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 Shawarma / Gyros / Döner

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  • Total Posts: 1
  • Joined: 5/1/2012
  • Location: ARDMORE, PA
Shawarma / Gyros / Döner Tue, 05/1/12 6:56 PM (permalink)
Hey All,
I would be really interested in hearing from somebody that is running a Gyros, Shawarma, or Döner truck. These three have in common that they come from meat spitzes and are usually served in a hot and chewy bun or roll.
For anyone wondering, Döner is the German Turkish version of Shawarma founded by a Turkish immigrant in Germany. It is now dominating almost all of Europe when it comes to street food. In the Middle East you find mostly the early Shawarma. It is only a question of time until the might Döner will sweep the US too. 
I am highly interested in opening a Food Truck or renting a space but have no experience in this business. How much does a good Spitz cost, and does anyone know where I could buy the meat? I have contacted some restaurants but they almost all stack their own meat.
Thank you, everyone!

<message edited by valkener on Tue, 05/1/12 6:58 PM>

    • Total Posts: 1286
    • Joined: 11/29/2005
    • Location: South FL
    Re:Shawarma / Gyros / Döner Wed, 05/2/12 3:49 PM (permalink)
    Welcome aboard. While I haven't looked into this from the perspective of a food truck, I have from a wrap/sandwich station as an additional alternative to what we were serving. While it never made it to fruitiion, before any serious investment in a Kabob grill, a home rotiserrie will do for proofing recipes. Most will allow for the spit to stand on a vertical base when removed for loading, but it works great for slicing too afterwards. There's several Chinese knockoff vertical grills available from the foodservice equipment importers that deal with Canada. As for the meat, most of the recipes that I found consisted of blending your own ground lamb and spices even if lamb can be hard to find or marinating leg of lamb. One particular source of good information that's near a UK version of our Top Secret Recipes series of copycat recipes is a publication called, "The Takeaway Secret".  It's a publication that's full of British fast food clone recipes the author has researched and collected. We made some of the Greek yogurt based and Indian sauces served with Pita salads and they were quite good and different. Regarding serving, Naan is becoming quite popular in the states during the past few years and found where flatbreads are sold. It's doable especially to a market that's never seen or tasted the real deal.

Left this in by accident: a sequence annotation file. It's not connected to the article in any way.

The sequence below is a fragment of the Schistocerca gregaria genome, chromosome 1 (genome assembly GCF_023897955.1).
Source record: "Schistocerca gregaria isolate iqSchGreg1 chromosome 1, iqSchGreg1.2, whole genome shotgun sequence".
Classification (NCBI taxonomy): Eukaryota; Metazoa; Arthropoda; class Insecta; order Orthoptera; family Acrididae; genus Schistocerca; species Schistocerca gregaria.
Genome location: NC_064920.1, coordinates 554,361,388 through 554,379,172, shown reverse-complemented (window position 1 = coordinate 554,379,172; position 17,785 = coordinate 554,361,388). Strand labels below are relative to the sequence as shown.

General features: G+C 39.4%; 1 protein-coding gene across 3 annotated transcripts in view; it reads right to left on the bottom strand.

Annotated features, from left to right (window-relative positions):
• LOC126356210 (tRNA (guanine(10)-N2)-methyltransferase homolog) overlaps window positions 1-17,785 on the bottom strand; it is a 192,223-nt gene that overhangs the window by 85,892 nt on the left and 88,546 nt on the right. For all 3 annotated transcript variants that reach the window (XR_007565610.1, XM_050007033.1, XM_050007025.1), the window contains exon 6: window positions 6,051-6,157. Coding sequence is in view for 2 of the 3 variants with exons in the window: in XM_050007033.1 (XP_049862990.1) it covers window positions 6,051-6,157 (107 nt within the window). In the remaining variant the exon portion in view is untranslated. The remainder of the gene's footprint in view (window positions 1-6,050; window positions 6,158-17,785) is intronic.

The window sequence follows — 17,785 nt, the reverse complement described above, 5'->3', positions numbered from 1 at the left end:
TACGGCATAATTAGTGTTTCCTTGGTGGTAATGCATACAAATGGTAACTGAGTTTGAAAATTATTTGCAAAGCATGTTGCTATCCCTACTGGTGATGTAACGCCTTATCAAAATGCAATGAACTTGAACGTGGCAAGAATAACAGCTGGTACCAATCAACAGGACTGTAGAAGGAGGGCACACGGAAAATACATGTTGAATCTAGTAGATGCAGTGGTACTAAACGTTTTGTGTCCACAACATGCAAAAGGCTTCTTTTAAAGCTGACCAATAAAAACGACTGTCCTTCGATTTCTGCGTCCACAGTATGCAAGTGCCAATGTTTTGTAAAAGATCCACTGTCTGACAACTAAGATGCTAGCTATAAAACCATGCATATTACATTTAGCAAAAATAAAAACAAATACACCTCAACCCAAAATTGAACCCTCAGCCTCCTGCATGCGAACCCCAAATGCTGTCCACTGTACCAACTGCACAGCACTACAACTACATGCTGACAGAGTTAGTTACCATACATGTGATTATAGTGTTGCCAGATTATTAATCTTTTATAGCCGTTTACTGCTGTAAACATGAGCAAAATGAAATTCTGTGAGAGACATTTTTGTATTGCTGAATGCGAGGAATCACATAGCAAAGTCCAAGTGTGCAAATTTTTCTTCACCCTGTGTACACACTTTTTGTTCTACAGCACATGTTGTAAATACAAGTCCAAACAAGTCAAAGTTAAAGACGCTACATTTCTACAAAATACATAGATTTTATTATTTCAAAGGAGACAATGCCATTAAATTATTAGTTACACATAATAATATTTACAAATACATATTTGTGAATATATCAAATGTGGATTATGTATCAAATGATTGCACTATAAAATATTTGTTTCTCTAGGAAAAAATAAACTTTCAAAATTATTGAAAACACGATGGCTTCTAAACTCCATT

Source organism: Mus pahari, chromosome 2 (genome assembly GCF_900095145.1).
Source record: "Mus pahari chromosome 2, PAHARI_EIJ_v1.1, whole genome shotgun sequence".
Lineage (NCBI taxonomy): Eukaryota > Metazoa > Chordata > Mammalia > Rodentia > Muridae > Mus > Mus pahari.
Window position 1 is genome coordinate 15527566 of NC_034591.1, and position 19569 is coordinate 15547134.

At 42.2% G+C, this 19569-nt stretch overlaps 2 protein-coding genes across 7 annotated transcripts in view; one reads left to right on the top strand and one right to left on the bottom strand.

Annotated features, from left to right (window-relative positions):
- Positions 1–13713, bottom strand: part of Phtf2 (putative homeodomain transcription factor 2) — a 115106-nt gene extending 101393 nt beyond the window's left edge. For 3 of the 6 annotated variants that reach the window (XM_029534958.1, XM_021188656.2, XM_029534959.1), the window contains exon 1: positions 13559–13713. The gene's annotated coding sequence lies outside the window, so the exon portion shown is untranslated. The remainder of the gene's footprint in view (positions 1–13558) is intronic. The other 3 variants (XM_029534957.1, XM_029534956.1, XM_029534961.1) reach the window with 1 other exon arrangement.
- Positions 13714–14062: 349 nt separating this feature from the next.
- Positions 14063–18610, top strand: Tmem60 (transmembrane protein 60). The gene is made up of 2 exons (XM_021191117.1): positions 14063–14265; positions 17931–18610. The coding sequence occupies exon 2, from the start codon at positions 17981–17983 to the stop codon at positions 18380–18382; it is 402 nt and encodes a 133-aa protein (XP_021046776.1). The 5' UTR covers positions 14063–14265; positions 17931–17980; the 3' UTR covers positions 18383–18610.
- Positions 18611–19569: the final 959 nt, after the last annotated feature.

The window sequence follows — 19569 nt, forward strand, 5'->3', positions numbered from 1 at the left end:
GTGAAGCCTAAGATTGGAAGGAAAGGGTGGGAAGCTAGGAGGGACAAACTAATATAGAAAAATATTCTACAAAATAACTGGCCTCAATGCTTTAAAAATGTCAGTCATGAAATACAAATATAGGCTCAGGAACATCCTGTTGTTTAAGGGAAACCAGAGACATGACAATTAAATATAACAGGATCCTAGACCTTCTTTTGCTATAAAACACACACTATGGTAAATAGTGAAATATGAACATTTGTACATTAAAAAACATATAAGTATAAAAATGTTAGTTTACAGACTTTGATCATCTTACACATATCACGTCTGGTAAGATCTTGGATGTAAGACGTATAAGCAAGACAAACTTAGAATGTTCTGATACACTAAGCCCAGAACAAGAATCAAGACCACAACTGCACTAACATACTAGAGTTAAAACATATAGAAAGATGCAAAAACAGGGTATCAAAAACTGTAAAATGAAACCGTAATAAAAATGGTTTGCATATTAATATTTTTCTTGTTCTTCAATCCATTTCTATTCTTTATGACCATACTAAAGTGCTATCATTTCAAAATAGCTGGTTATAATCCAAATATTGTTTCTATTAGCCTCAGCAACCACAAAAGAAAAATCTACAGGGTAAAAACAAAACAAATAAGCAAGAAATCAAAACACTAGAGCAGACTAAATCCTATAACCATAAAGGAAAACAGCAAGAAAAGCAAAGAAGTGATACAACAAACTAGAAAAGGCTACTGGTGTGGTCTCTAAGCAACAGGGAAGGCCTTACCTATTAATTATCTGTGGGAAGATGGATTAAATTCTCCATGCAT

Wish you luck.  
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